Author(s): Jesse Roman. Published on July 1, 2017.



Navy research could lead to safer batteries

Faulty or ill-fitted lithium-ion batteries in tablets, laptops, toys, and phones have been blamed for multiple fires and injuries, and recently caused an airplane to be diverted mid-flight. Now, researchers think they may have found a safer solution: refined, rechargeable zinc-based batteries.

Previous versions of rechargeable zinc batteries, which contain a nonflammable, water-based electrolyte (lithium-ion uses a flammable organic electrolyte), were known to short-circuit and fail because of the formation of tiny spikes made of zinc atoms known as dendrites, which build up over time on the electrode, the part of the battery through which electricity flows. The dendrites grow and replicate and can pierce parts of the battery.

To get around the problem, chemists at the United States Naval Research Laboratory recently developed a zinc battery with a three-dimensional, sponge-like electrode that prevents dendrites from forming on it, according to an article published in Science in April. Researchers are now testing the new batteries in the hope that they could one day be a suitable replacement to lithium-ion for everything from consumer electronics to electric vehicles.

The Fire Protection Research Foundation has published a series of reports on lithium-ion battery safety.

DEA issues guidance on fentanyl response

As use and supply of the deadly opiate fentanyl continues to rise, the U.S. Drug Enforcement Agency (DEA) has issued guidance for first responders.

The written guide and accompanying video, released in June, stress the importance of taking precautions, including the use of appropriate personal protective equipment (PPE). Just 2 to 3 milligrams of fentanyl—roughly the equivalent of five to seven grains of table salt— is potentially fatal, the DEA said.

As chronicled in “Chasing a Killer” in the January/February issue of NFPA Journal, fire, police, and EMS departments across the country have been hit with a wave of overdose calls, with some departments responding to multiple calls per day. The increasingly powerful drugs put responders at risk of accidental overdose. In May, a patrolman in Ohio had to be revived with four doses of the opioid-reversal drug Narcan after he brushed fentanyl powder off his shirt without wearing gloves. A similar incident involving two emergency medical technicians occurred in Maryland later in the month.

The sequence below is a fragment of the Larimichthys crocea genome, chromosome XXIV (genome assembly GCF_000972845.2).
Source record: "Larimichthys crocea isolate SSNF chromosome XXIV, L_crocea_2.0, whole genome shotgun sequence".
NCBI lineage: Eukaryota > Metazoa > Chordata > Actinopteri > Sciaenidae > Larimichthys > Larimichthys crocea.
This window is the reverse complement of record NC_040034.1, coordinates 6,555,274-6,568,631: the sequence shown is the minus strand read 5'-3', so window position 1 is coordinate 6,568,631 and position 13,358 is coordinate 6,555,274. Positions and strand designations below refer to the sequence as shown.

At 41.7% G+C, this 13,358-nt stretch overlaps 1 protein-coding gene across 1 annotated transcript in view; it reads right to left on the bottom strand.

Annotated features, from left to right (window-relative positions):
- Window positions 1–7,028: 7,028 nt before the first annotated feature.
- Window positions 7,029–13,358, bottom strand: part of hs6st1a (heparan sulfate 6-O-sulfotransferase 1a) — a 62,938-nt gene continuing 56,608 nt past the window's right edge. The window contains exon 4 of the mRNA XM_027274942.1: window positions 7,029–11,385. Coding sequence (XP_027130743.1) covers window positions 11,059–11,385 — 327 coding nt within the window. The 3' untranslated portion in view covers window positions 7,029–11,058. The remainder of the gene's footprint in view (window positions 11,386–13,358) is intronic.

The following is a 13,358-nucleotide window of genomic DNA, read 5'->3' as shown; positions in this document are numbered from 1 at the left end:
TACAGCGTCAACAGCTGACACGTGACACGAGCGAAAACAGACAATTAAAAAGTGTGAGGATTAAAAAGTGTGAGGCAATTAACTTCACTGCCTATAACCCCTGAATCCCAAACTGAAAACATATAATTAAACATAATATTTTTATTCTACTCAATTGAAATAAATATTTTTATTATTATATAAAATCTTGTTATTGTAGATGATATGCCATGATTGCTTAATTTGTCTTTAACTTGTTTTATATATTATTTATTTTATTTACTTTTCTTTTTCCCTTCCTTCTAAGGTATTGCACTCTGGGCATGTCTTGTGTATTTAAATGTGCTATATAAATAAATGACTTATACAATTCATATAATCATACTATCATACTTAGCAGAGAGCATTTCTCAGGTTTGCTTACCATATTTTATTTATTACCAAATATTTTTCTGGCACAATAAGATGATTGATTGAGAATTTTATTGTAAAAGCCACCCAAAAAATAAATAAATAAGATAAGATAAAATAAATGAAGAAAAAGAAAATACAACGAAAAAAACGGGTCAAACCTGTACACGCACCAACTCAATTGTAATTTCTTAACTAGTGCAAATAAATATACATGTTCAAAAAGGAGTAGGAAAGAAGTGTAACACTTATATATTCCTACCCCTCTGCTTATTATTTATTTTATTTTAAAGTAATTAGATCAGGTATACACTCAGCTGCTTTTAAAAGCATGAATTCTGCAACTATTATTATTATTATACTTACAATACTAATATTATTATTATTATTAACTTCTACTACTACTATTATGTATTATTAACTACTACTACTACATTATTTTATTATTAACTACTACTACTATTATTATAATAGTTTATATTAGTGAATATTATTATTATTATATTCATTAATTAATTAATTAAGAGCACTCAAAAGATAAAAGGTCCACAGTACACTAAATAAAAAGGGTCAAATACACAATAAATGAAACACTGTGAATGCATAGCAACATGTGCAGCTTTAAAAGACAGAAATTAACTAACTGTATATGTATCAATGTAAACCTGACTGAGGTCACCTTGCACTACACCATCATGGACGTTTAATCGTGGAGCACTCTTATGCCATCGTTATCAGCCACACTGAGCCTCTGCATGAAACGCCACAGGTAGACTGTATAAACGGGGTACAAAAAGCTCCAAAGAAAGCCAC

FPW message focuses on escape planning

Every Second Counts: Plan Two Ways Out,” is the theme for this year’s Fire Protection Week, which will be held October 8–14.

According to a recent NFPA survey, nearly half of all Americans have not developed a home fire escape plan, and do not practice one regularly. Evidence suggests, however, that planning and practice can mean the difference between life and death in a home fire. “Every Second Counts: Plan Two Ways Out” will not only seek to teach the public what a home escape plan entails, but also about how quickly home fires can spread and how little time residents have to escape safely. “People tend to think they have more time to escape a home fire than they actually do, and that over-confidence may play a role in why some people don’t develop a home escape plan or practice it regularly,” said Lorraine Carli, NFPA vice president for Outreach and Advocacy.

More information about Fire Prevention Week and this year’s campaign can be found online.

Bryant tapped as next U.S. Fire Administrator

Longtime Oklahoma City Fire Chief G. Keith Bryant is the choice to be the next U.S. Fire Administrator, the Trump administration announced on May 18.

The U.S. Fire Administration, part of the Federal Emergency Management Agency, provides national leadership on issues such as fire prevention, preparedness, and response for fire and emergency services stakeholders, according to the administration’s website.

Bryant is an NFPA member and has served on NFPA committees and other bodies, including as past president of the Metropolitan Fire Chiefs Association, a section of NFPA. He has been chief in Oklahoma City since 2005. Bryant is also a past president of the International Association of Fire Chiefs, and currently serves on the National Fallen Firefighters Advisory Committee and the Advisory Board for the Municipal Fire Protection Program.

JESSE ROMAN is associate editor for NFPA Journal. Top Photograph: AP/Wide World